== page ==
The emerging world of Donald Trump

Presidency will mould Donald Trump’s view and Indian foreign policy should be nimble enough to adjust to changing realities


Trump’s choices are limited in favour of controversial and less experienced political allies and even then there are problems. Photo: AP
Trump’s choices are limited in favour of controversial and less experienced political allies and even then there are problems. Photo: AP

As was to be expected, the transition process underway in the US to put in place a government under president-elect Donald Trump is seemingly as chaotic as Trump’s election campaign. Every day brings new announcements of ousters and new inductions, giving the impression that the inner circle ensconced inside Trump Tower is either in chaos, or making good on its promise to smash the entrenched system to pieces. The biggest hurdle may be in overcoming the near total rejection of Trump’s candidacy by the core of the Republican national security brain trust in Washington, DC. Trump’s embrace of Russian President Vladimir Putin, his rejection of the North Atlantic Treaty Organization (Nato), calls to ban Muslims immigrants, his stated willingness to allow more countries to obtain nuclear weapons, the campaign’s winking embrace of domestic hate groups, and inability to articulate a coherent and consistent national security policy had resulted in him being repudiated by traditional Republican foreign policy and national security thinkers.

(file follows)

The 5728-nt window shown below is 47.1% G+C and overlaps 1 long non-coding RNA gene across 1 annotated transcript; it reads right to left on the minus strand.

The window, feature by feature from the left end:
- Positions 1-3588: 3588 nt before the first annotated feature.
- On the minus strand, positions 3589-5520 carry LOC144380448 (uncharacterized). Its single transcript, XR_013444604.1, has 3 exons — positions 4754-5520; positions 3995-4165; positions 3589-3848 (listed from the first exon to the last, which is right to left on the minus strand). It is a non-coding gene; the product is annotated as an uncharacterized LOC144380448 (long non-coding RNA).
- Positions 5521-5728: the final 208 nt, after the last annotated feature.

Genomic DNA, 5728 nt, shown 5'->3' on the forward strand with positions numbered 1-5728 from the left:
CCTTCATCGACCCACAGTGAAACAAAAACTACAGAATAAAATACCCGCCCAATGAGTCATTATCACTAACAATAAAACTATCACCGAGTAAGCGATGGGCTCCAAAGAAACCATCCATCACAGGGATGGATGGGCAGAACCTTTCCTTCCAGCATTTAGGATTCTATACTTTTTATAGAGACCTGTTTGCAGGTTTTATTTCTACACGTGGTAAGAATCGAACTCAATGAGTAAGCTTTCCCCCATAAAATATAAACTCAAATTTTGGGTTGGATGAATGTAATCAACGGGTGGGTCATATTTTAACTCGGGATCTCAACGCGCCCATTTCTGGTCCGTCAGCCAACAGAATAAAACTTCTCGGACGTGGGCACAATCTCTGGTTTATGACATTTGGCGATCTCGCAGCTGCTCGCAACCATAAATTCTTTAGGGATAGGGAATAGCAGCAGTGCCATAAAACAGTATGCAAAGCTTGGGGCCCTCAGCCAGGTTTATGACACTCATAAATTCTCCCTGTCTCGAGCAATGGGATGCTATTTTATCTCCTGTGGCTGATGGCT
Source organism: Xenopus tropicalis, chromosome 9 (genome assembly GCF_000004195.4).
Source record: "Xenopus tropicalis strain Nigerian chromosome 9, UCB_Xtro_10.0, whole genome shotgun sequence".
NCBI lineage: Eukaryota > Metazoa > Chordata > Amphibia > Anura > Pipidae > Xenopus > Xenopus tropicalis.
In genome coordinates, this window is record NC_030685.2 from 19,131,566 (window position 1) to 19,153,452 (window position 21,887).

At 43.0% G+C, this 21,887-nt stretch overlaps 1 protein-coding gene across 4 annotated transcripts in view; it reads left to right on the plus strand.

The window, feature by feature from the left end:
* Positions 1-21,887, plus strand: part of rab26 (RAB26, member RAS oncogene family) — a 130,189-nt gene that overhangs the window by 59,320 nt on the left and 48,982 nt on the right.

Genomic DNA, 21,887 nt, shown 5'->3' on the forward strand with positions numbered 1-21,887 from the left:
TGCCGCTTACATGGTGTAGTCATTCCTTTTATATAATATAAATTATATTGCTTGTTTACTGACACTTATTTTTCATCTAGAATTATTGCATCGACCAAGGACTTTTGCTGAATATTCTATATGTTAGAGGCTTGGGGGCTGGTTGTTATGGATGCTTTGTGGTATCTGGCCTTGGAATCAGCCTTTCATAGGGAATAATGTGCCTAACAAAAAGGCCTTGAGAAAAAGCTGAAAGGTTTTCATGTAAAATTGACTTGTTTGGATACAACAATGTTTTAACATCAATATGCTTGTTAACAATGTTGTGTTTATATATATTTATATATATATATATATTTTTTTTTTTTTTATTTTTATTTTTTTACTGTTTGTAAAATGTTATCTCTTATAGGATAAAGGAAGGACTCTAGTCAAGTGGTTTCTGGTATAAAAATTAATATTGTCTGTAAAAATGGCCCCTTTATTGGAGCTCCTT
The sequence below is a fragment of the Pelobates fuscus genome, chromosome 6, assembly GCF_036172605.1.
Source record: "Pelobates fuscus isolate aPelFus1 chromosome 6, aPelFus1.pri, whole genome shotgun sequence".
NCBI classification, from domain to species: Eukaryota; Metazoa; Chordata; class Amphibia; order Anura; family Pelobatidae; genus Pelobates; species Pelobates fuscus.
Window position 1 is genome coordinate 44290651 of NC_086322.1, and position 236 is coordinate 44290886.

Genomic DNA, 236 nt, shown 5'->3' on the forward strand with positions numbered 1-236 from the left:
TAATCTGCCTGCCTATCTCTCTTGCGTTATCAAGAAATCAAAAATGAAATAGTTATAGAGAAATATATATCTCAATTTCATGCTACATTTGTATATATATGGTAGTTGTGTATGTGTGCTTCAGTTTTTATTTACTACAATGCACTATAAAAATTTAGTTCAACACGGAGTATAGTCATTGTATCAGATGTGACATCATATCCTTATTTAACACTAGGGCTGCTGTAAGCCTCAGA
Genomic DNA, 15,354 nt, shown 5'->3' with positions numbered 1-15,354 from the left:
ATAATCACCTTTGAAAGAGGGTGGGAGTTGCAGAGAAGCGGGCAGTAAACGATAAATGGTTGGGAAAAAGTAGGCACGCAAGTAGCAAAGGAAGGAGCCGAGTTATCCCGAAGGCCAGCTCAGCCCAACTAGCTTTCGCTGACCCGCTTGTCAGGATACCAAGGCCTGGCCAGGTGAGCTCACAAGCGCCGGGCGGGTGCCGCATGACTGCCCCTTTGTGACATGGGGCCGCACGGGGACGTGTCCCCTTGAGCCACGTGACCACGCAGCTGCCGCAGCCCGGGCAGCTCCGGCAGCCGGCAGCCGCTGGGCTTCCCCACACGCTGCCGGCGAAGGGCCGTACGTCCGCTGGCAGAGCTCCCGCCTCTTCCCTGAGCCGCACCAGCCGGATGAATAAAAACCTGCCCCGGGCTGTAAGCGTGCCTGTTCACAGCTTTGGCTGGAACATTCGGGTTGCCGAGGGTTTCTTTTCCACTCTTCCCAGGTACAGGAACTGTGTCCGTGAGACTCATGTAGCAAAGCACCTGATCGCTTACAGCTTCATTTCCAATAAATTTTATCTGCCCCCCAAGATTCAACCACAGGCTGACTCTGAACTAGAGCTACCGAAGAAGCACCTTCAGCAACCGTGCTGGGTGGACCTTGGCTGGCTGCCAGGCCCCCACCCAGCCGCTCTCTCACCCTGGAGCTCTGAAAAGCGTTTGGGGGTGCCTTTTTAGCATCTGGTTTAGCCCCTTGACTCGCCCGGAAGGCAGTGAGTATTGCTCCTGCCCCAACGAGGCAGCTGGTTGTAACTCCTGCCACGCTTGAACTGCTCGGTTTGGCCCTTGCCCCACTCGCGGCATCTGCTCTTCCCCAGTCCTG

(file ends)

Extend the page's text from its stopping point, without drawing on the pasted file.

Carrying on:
As a result, Trump’s choices are limited in favour of controversial and less experienced political allies and even then there are problems. Former New York mayor Rudy Giuliani and John Bolton, former under secretary of state and ambassador to the UN in the George W. Bush administration, were the two main contenders to lead the State Department at one point. But both face confirmation issues. Senator Rand Paul, member of the Senate Foreign Relations Committee, is opposing both men for the job, given their vocal support for the war in Iraq, calls to bomb Iran, and other hawkish views. And the front-runner for the top diplomat’s job emerged in the form of Mitt Romney, who is now being opposed by Trump’s inner circle as he was very vocal in his opposition to Trump.